Many people with life-long misophonia have suffered because of being misdiagnosed. Traditionally, because virtually no one in the medical and psychological communities was aware of misophonia, any examination of an individual with misophonia resulted in a misdiagnosis. I asked members of an online misophonia support group to tell me their diagnoses prior to realizing they had misophonia. Here is a partial list: intermittent explosive disorder, oppositional defiant disorder, mood disorder, hyperacusis, ADD/ADHD, bipolar, paranoid personality disorder, obsessive compulsive disorder, anxiety, autism, nervous disorder, sensory processing disorder, phobia, typical mother-daughter issues, migraines, seizures, PTSD, and depression. Because any diagnosis without knowing about misophonia is a misdiagnosis, the best answer any professional could have provided was, “I don’t know.”

Additionally, many people have been told that there was nothing wrong with them. They were told they just needed to get on with their lives, or that they were spoiled brats, crazy, too sensitive, a prima donna, never happy, stuck up, or hypersensitive. Many were also told they needed to ignore the sounds or that it was all in their head. Misophonia causes extreme negative emotions and many individuals engage in inappropriate overt behavior (actions) directed against people they dearly love. Both the extreme emotions and actions cause high levels of guilt and shame, which is only made worse if the person is told it is their entire fault!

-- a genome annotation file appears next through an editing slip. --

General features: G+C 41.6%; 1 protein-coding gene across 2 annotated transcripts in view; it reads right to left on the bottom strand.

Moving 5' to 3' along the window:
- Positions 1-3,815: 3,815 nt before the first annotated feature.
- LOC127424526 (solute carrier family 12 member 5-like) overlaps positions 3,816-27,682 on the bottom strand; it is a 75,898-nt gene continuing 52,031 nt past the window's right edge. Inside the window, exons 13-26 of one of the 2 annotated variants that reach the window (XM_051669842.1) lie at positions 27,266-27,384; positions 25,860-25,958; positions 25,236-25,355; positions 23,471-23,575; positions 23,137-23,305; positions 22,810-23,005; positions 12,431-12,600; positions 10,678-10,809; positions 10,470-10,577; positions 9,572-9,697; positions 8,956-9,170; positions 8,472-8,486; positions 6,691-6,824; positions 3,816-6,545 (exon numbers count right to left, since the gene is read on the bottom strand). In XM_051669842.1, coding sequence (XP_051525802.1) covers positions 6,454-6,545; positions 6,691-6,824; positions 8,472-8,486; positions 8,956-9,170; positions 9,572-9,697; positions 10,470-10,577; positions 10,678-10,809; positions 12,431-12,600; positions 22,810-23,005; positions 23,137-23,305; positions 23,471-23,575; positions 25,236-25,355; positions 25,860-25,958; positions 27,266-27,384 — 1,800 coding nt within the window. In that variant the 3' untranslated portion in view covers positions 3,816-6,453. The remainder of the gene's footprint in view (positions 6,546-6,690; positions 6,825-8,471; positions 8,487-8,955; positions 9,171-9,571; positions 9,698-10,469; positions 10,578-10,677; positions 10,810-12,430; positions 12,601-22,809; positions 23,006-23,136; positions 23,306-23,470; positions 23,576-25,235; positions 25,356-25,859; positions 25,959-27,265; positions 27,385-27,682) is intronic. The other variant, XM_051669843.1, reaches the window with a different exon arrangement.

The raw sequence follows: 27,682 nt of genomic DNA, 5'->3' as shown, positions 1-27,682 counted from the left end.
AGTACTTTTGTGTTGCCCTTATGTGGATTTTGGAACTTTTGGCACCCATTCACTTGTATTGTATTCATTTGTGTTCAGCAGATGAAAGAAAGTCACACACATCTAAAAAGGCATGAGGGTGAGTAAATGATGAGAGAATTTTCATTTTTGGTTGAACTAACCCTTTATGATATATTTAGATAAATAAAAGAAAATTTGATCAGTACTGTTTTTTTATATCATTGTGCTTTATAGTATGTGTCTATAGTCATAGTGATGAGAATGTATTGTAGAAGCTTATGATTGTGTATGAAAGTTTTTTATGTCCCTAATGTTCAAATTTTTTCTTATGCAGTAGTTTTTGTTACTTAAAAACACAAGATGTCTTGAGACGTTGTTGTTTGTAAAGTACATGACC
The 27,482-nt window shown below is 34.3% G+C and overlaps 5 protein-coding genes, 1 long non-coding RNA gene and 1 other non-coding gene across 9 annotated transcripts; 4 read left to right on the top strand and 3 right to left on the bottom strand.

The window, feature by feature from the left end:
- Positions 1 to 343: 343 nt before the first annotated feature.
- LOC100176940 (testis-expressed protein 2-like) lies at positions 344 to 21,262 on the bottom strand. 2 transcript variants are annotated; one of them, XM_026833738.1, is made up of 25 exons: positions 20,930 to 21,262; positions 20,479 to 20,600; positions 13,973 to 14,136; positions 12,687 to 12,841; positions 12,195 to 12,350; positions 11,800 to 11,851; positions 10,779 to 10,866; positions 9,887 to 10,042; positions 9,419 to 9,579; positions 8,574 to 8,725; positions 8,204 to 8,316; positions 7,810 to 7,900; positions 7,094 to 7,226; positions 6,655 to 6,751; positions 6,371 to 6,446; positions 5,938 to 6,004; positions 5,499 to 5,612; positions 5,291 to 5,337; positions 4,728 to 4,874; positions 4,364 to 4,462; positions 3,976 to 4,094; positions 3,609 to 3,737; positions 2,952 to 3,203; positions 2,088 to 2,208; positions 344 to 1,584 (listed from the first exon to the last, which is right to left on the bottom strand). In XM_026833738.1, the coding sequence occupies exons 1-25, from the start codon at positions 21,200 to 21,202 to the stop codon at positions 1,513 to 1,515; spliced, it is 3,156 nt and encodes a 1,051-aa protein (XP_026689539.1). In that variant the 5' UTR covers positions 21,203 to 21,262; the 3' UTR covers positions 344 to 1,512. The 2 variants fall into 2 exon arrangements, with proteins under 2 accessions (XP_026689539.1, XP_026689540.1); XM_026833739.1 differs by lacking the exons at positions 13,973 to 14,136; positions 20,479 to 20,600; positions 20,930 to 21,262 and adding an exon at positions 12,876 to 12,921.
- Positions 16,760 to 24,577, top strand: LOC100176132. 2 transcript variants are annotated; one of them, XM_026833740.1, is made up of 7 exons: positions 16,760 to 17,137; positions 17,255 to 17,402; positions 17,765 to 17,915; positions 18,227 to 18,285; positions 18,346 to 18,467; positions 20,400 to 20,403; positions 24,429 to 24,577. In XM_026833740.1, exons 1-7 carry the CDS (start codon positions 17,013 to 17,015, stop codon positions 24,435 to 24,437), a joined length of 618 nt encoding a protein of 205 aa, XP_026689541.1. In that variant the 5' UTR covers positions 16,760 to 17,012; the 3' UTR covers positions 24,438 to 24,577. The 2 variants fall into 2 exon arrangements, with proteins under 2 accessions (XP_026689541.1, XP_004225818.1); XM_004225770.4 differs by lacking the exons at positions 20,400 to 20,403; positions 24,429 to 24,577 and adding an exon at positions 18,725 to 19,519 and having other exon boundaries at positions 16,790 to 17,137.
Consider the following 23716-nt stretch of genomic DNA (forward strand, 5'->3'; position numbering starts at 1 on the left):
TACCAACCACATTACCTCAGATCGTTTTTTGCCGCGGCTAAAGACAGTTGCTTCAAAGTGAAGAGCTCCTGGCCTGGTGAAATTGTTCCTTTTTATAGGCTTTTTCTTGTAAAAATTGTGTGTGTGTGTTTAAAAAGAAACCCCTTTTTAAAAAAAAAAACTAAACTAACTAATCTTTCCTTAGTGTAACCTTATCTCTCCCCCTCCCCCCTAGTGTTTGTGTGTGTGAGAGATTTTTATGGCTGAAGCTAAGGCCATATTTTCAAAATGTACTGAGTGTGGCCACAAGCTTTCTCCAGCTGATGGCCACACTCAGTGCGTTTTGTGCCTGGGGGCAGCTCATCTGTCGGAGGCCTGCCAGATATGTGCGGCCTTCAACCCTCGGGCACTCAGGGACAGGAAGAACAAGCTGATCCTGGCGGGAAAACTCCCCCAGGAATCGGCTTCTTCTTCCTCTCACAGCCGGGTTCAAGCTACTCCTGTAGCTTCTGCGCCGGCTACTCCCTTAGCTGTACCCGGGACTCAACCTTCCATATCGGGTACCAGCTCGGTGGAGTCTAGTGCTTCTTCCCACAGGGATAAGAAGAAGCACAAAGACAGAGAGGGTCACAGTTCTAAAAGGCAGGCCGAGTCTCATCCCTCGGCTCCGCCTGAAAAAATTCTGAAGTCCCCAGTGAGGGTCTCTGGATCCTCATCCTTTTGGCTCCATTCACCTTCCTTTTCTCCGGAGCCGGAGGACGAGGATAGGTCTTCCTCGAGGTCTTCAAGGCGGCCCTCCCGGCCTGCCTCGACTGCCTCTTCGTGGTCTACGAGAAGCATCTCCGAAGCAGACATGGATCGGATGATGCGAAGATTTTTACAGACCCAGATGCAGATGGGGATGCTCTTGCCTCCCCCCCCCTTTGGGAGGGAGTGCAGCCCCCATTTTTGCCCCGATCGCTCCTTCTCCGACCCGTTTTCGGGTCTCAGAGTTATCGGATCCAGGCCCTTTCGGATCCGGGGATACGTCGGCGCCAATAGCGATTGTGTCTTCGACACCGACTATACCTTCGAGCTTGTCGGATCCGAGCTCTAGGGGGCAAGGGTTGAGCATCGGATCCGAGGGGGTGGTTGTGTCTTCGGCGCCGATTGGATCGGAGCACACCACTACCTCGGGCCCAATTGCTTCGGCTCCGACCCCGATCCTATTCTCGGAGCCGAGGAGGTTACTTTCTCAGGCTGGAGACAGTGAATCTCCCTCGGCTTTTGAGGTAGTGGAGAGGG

Here is a poem that expresses what it is like to have misophonia.